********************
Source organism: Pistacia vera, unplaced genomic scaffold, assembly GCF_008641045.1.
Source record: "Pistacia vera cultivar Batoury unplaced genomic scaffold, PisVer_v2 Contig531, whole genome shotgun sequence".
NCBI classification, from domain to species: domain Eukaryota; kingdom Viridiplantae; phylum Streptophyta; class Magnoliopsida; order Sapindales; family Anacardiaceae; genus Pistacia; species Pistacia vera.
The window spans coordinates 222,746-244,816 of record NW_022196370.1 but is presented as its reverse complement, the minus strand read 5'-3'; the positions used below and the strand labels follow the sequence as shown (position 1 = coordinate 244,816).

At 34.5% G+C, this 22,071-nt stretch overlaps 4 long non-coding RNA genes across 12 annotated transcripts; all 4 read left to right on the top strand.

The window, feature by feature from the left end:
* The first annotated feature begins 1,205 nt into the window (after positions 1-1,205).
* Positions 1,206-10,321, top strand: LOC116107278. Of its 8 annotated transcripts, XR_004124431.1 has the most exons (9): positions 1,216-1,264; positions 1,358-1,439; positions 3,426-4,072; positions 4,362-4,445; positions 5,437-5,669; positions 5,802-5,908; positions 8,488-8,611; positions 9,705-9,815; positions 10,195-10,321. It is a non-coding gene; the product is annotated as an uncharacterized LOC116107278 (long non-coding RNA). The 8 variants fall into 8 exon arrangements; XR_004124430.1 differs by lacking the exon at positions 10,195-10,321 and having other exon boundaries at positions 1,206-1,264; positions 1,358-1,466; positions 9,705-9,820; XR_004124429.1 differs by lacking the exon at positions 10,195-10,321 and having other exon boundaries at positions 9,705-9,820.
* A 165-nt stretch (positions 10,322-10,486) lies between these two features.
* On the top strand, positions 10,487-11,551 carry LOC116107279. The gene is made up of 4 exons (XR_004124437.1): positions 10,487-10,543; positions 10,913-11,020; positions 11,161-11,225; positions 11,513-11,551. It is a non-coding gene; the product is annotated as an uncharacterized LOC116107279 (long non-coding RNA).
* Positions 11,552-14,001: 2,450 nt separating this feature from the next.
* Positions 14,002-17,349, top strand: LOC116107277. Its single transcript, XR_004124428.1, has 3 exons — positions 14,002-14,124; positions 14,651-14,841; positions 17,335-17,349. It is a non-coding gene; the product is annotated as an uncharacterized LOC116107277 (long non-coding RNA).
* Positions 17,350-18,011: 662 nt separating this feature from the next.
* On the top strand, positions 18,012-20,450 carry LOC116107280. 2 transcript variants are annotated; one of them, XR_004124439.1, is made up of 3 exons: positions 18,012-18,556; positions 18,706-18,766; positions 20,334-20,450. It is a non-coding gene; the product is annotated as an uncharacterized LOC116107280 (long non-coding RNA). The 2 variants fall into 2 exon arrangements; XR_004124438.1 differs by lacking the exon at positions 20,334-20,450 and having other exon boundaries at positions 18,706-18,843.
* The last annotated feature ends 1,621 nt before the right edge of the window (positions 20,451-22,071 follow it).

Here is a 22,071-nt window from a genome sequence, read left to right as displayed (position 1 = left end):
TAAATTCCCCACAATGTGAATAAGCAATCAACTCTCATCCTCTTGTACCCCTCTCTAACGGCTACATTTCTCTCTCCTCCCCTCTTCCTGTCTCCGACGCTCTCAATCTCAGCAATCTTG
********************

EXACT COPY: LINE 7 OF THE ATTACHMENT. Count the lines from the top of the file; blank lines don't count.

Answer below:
* The first annotated feature begins 1,205 nt into the window (after positions 1-1,205).